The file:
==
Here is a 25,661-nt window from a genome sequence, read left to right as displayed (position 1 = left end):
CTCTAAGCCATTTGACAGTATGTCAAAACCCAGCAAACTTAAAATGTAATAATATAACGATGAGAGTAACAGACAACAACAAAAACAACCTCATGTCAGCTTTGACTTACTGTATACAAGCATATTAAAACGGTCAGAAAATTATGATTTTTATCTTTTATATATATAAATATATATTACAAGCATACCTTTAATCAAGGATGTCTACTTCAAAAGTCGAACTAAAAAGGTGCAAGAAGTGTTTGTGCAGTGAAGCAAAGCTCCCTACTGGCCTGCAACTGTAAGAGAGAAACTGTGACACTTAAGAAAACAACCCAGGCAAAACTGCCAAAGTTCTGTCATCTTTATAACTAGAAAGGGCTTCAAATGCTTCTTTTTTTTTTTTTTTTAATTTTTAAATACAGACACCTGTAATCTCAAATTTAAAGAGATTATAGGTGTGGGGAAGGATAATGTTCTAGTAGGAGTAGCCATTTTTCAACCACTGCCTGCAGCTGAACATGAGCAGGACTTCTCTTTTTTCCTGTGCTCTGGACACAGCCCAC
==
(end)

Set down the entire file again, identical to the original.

Here is a 25,661-nt window from a genome sequence, read left to right as displayed (position 1 = left end):
CTCTAAGCCATTTGACAGTATGTCAAAACCCAGCAAACTTAAAATGTAATAATATAACGATGAGAGTAACAGACAACAACAAAAACAACCTCATGTCAGCTTTGACTTACTGTATACAAGCATATTAAAACGGTCAGAAAATTATGATTTTTATCTTTTATATATATAAATATATATTACAAGCATACCTTTAATCAAGGATGTCTACTTCAAAAGTCGAACTAAAAAGGTGCAAGAAGTGTTTGTGCAGTGAAGCAAAGCTCCCTACTGGCCTGCAACTGTAAGAGAGAAACTGTGACACTTAAGAAAACAACCCAGGCAAAACTGCCAAAGTTCTGTCATCTTTATAACTAGAAAGGGCTTCAAATGCTTCTTTTTTTTTTTTTTTTAATTTTTAAATACAGACACCTGTAATCTCAAATTTAAAGAGATTATAGGTGTGGGGAAGGATAATGTTCTAGTAGGAGTAGCCATTTTTCAACCACTGCCTGCAGCTGAACATGAGCAGGACTTCTCTTTTTTCCTGTGCTCTGGACACAGCCCAC